Bird Database


(Dolichonyx oryzivorus)

State of the Birds
At a Glance



Long distance


Strongly Decreasing


Habitat loss and fragmentation, Mowing, Hunting, Pesticides

Conservation Actions

Delay mowing of occupied habitat until end of nesting season


(Dolichonyx oryzivorus)

The Bobolink is probably the grassland bird most familiar to bird enthusiasts in the Granite State. It is boldly-marked, has a distinctive song, and can occur even in Grasslands as small as five acres. As such, there is probably no more fitting an ambassador for the plight of New England’s Grasslands and the birds that rely on them. Both in New Hampshire and across North America, grassland birds are declining more dramatically than any other group, largely as a result of habitat loss.

In the Northeast, habitat initially increased when large tracts of forests were cleared for farmland after European settlement, and these agricultural habitats – primarily hayfields – are where Bobolinks remain today.

But farming since the middle-1900s is very different than it was a century earlier, and there is strong economic pressure to maximize yields and the number of acres being farmed. Mowing is by far the greatest threat to Bobolink populations in the Northeast: it destroys nests outright and exposes undamaged ones to predators. As a result, and in conjunction with long-term declines in total agricultural acreage in New Hampshire, Bobolink populations here have declined significantly.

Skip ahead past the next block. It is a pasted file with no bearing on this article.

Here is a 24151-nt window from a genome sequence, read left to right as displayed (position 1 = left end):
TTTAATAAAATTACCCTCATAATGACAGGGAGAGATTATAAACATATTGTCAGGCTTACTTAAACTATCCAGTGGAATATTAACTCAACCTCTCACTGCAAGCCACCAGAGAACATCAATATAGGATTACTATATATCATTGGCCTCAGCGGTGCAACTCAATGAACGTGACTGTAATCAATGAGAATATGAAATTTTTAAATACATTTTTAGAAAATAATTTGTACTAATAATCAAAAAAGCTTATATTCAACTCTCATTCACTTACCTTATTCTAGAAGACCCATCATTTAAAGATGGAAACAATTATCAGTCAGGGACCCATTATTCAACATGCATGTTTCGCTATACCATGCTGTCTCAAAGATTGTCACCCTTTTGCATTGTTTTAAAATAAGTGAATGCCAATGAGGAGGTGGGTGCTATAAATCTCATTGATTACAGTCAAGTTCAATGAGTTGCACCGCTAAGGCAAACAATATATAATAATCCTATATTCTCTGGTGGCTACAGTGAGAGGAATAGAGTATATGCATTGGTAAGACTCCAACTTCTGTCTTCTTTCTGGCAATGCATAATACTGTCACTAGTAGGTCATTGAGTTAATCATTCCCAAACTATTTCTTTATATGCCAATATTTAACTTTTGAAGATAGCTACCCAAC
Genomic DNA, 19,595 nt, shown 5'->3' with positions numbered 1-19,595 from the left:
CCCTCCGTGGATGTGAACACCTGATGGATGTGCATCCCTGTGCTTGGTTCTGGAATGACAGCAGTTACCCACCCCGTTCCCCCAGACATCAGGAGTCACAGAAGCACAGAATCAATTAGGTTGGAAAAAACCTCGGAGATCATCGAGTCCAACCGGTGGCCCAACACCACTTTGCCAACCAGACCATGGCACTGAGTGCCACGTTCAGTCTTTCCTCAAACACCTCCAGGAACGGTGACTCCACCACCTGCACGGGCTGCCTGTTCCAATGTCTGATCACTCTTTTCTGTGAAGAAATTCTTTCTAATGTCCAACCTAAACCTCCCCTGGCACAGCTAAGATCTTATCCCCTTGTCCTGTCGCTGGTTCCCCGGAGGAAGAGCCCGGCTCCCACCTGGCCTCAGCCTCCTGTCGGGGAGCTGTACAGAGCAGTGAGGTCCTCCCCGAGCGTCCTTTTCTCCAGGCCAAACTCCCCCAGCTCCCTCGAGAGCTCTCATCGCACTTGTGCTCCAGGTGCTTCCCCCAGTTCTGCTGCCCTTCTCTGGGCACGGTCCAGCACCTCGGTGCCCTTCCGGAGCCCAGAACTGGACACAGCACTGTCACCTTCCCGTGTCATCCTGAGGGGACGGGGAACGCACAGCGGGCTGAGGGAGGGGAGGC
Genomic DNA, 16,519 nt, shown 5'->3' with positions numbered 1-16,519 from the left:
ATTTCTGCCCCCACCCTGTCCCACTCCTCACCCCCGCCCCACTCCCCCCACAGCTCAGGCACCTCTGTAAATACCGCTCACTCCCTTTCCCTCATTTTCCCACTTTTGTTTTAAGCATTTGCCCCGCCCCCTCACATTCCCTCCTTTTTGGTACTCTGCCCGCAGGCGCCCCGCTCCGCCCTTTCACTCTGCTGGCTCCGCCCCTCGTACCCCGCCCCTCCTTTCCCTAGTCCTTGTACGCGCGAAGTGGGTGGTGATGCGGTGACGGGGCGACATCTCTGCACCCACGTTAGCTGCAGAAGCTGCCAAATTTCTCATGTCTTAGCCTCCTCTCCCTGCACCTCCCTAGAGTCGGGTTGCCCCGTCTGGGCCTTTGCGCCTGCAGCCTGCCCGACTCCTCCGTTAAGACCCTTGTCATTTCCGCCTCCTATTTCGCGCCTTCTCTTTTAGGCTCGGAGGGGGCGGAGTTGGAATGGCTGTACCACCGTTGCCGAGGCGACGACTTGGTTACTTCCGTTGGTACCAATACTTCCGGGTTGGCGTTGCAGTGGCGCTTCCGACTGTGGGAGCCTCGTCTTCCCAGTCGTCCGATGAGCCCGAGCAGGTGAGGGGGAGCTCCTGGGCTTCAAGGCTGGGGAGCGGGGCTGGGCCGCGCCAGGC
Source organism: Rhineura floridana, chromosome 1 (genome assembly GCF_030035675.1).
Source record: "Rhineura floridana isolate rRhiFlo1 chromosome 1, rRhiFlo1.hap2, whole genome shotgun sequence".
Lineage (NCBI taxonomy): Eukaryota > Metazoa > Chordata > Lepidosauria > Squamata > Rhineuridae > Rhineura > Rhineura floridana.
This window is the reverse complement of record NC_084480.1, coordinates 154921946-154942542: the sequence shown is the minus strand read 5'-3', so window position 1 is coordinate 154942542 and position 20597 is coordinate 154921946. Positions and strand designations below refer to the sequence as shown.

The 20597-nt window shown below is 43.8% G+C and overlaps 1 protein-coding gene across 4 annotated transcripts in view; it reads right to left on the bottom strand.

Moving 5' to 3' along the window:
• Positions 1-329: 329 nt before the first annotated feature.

The good news is that there are things one can do. If a Bobolink field is not being managed for maximum hay production, you can delay mowing until after July 31. This gives most birds a chance to rear their young to the point they can safely leave the nest on their own Some farmers are also willing to avoid mowing portions of their fields where Bobolinks are more abundant. There are even programs that compensate farmers for the decline in hay quality that results from later cuts. Some of these are coordinated through the US Department of Agriculture, while others, accomplish the same goals using private grants and donations.

As with many migratory birds, habitat issues on the breeding grounds are only part of the story, and among north American songbirds, Bobolinks are among the farthest travelers out there. They spend the winter in the South American pampas, where habitat loss is just as big a threat as it is here. Along with intensified agriculture in South America come pesticides, and while some chemicals applied to control insects can affect Bobolinks, the species is a direct target as well. Because they consume seeds and travel in large flocks, Bobolinks are viewed as a pest by rice farmers and intentionally poisoned.

Seasonal Abundance

Relative abundance based on eBird data. Numbers indicate likelihood of finding this species in suitable habitat at a given time of year, not actual numbers encountered.

Range Map

Information for the species profiles on this website was compiled from a combination of the sources listed below.

  • The Birds of New Hampshire. By Allan R. Keith and Robert B. Fox. 2013. Memoirs of the Nuttall Ornithological club No. 19.

  • Atlas of the Breeding Birds of New Hampshire. Carol R. Foss, ed. 1994. Arcadia Publishing Company and Audubon Society of New Hampshire

  • Birds of the World. Various authors and dates. Cornell Laboratory of Ornithology.

  • Data from the Breeding Bird Survey

  • Data from the Christmas Bird Count